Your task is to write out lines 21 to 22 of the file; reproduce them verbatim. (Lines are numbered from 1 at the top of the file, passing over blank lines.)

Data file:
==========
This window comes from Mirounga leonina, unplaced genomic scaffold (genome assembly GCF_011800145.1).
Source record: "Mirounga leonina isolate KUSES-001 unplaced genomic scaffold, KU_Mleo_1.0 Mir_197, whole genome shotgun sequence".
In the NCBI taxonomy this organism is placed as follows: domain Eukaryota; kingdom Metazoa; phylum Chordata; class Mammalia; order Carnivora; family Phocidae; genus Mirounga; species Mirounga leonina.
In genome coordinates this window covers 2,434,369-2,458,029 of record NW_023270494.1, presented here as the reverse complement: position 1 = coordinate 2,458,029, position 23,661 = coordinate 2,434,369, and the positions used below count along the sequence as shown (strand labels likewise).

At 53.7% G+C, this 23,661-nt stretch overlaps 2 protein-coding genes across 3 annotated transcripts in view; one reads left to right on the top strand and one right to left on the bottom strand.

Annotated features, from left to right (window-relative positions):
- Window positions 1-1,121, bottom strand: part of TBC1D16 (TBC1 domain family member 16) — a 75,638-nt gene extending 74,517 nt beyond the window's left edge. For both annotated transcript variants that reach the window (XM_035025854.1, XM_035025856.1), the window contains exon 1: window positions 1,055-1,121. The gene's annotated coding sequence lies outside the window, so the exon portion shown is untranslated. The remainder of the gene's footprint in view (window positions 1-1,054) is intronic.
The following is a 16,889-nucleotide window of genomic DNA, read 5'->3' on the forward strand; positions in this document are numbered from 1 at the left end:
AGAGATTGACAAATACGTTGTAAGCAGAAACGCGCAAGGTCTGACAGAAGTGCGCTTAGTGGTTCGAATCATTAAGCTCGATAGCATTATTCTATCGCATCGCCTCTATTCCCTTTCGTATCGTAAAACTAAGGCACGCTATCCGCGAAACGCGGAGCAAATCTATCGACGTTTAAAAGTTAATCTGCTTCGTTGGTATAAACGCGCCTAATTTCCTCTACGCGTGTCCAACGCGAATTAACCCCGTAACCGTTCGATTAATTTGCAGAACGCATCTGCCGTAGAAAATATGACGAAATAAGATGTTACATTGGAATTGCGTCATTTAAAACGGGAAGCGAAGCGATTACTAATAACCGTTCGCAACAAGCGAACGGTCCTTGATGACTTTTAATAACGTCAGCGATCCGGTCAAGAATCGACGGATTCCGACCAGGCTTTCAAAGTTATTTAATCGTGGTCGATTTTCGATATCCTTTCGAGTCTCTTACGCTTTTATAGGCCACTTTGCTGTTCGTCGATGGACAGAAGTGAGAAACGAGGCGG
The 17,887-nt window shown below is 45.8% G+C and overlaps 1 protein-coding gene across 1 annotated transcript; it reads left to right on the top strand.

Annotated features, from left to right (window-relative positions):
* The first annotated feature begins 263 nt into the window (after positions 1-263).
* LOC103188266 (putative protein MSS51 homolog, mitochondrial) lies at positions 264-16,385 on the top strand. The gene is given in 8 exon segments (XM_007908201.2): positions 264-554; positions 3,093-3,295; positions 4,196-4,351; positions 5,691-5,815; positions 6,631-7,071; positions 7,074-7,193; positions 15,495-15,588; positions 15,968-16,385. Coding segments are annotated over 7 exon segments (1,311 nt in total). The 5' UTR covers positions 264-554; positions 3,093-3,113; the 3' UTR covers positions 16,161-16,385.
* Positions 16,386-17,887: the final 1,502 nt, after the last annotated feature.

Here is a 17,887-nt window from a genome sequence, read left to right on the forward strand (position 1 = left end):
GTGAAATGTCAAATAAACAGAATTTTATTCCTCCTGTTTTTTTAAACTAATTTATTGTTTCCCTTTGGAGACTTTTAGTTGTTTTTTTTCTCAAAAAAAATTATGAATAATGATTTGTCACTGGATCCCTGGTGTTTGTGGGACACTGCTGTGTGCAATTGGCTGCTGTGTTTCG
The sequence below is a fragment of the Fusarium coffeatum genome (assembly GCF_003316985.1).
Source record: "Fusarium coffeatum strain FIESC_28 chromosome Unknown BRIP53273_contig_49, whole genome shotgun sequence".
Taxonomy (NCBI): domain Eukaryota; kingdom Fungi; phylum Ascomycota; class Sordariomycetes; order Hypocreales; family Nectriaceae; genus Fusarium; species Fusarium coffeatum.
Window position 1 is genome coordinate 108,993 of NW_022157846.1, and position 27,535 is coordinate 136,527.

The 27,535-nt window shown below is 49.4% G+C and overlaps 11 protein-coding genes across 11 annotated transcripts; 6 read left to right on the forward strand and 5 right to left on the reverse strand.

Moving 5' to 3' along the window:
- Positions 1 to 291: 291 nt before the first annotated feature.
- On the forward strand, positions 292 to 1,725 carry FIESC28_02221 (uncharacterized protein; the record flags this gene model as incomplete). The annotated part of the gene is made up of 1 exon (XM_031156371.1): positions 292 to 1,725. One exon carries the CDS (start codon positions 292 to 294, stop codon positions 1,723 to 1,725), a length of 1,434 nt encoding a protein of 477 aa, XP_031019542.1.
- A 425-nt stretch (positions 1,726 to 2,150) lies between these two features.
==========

The 27,535-nt window shown below is 49.4% G+C and overlaps 11 protein-coding genes across 11 annotated transcripts; 6 read left to right on the forward strand and 5 right to left on the reverse strand.

Moving 5' to 3' along the window: